Clinton Hill is an affluent neighborhood in north-central Brooklyn, a borough of New York City. It is bordered by Crown Heights to the southeast, Bedford–Stuyvesant to the northeast, Prospect Heights to the southwest, Williamsburg to the northwest, and Fort Greene to the west.
The neighborhood is served by the NYPD's 88th Precinct. “The Hill”, as the general area was known (maximum elevation: 95 feet), was believed to have health benefits, as many thought germs were more prevalent in low-lying areas. The area is named after Clinton Avenue, which in turn was named in honor of New York Governor DeWitt Clinton (1769–1828).
The area’s European history began in the 1640s, when Dutch settlers laid tobacco plantations near Wallabout Bay. Bedford Corners, situated just southeast of Clinton Hill, was incorporated in 1663, and the settlers (both Dutch and French Huguenot) purchased surrounding lands from the native Lenape in 1670.
On August 27, 1776, the “Road to Jamaica” (approximately Atlantic Avenue, the southern edge of today’s neighborhood) was used by the British army in a surprise overnight march to outflank the American army, which was forced to retreat toward Gowanus Creek, and two nights later, to Manhattan. After the war, the Dutch continued to build on the land, which sloped toward the East River and offered great views of the water and of Manhattan.
By the 1840s, Clinton Hill and neighboring Fort Greene had become fashionable neighborhoods for the wealthy of Brooklyn, who could commute to Manhattan by way of stagecoach to the Fulton Ferry. The area was originally devised for those “determined to escape from the closeness of city life”, as Walt Whitman put it in 1846. George Washington Pine had bought up the land in the area and broke it into lots, selling them to those who wanted to lead a quiet life not too far from the conveniences of the Navy Yard. Whitman, a 28-year resident of Brooklyn, had lived for less than a year in the area in 1855, where he completed his masterpiece Leaves of Grass. The 1995 New Yorker article "Walt Whitman’s Ghost” identified the address as 99 Ryerson Street, which still stand.
After the Civil War, Clinton Hill was developed with row houses.
The Clinton Hill Historic District was listed on the National Register of Historic Places in 1985. The district includes the mansions of Clinton Avenue, built in the 1870s and 1880s. The most prominent of these are linked to Charles Pratt, who built a mansion for himself (at 232 Clinton Avenue in 1874, the year his Charles Pratt & Company was acquired by Standard Oil) and one each as wedding presents for three of his four sons. These four mansions can be seen on Clinton Avenue between DeKalb and Willoughby. The rest of the historic district is noted for its prominent Italianate and Beaux-Arts row houses. The Clinton Hill South Historic District was listed in 1986.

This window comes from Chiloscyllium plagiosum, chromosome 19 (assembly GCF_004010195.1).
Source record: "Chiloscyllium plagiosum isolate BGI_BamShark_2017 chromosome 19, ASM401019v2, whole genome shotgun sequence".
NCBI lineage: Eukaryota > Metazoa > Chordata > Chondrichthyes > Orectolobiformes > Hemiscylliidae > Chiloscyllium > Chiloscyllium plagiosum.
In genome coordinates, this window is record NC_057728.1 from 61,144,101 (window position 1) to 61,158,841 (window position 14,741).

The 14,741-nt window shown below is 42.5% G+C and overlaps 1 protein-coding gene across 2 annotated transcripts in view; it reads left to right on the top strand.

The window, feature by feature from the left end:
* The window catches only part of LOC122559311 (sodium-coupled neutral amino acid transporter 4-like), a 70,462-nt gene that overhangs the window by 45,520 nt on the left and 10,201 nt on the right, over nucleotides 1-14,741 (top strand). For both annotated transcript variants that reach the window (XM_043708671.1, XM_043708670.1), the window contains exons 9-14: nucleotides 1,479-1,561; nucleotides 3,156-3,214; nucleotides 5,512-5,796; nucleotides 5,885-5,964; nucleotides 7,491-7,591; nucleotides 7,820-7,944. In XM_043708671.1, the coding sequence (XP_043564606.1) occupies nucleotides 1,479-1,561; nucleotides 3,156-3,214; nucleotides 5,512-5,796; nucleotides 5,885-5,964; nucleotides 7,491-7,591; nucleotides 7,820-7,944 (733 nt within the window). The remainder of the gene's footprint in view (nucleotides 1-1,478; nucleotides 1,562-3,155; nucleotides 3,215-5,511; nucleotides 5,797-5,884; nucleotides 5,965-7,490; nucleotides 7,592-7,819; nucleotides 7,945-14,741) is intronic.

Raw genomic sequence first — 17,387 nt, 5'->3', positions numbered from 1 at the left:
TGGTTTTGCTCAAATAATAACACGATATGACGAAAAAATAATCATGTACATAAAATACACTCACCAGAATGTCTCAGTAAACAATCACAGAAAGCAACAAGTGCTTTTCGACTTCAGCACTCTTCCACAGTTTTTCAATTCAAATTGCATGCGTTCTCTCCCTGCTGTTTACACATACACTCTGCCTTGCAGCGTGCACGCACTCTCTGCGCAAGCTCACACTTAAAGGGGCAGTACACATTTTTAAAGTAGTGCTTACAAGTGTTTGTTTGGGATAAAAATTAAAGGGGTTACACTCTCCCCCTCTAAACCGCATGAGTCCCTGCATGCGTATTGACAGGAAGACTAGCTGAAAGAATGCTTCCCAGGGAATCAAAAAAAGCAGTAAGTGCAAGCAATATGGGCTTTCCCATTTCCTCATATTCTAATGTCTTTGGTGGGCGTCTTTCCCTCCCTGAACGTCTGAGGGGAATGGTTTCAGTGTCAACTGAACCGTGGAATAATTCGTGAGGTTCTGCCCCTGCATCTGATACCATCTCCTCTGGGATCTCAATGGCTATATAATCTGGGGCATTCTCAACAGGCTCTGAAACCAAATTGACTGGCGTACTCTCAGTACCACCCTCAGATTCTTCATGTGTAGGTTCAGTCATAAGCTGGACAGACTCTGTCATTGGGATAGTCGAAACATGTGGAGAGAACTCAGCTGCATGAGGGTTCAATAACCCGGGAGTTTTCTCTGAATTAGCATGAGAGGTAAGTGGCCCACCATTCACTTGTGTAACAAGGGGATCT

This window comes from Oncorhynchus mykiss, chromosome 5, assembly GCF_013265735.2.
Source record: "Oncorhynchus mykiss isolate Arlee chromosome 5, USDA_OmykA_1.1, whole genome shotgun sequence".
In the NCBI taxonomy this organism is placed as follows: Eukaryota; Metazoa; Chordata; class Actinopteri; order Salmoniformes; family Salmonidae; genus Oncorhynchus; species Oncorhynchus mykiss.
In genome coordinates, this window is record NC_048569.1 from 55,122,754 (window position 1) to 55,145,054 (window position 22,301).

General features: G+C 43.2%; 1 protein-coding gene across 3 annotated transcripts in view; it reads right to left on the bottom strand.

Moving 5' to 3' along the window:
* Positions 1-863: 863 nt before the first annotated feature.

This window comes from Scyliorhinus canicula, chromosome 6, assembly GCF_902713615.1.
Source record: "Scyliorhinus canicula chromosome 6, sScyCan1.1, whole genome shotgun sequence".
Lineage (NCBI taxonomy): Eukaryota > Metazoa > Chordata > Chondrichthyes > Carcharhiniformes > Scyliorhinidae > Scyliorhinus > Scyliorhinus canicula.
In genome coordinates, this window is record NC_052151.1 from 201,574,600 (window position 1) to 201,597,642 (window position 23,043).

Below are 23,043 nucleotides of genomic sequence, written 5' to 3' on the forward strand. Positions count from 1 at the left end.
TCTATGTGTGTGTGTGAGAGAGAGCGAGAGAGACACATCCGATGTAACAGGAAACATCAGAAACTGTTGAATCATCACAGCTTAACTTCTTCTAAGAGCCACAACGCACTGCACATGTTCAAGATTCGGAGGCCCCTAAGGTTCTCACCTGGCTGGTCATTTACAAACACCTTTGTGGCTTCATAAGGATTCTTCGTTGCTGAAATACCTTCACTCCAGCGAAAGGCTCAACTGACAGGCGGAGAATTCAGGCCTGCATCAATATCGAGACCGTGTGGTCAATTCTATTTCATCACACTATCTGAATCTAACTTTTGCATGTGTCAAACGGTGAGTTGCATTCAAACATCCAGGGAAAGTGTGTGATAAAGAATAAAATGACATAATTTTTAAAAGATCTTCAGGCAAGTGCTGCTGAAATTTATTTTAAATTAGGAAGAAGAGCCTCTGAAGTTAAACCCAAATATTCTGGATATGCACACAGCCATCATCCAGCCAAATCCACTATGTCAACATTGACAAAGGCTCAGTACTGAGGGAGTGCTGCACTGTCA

St. Mary's Episcopal Church in Clinton Hill was built in 1858.
The brick building at 275 Park Avenue was once for a chocolate factory that produced and distributed Tootsie Rolls throughout the United States. In 2002, the building was converted into loft apartments.
Pratt Institute, founded by Charles Pratt in 1887, is located in Clinton Hill. Pratt began as an engineering school, designed to train immigrants in then-novel sciences. Today the prestigious school is known for having some of the highest ranking programs in architecture, interior design, and industrial design.
The Success Academy Charter Schools group planned to open a school in Clinton Hill in September 2013, starting with kindergarten and first grade.
St. Joseph's College's Brooklyn campus is in Clinton Hill.
Clinton Hill is served by the IND Fulton Street Line (A C trains), with a stop at the Clinton–Washington Avenues Fulton Street Line station, as well as the IND Crosstown Line (G train), with stops at Classon Avenue and Clinton–Washington Avenues Crosstown Line stations. Several New York City Transit local bus routes provide service to the neighborhood, including the B25, B26, B38, B45, B48, B52, B54, B57, B62, and B69. Starting in the 1880s, the Myrtle Avenue and Lexington Avenue elevated lines served the area. The Lexington Avenue line followed Grand Avenue south from Myrtle. The last train on the Lexington Avenue line ran on October 13, 1950; dismantling of the elevated tracks began on November 1.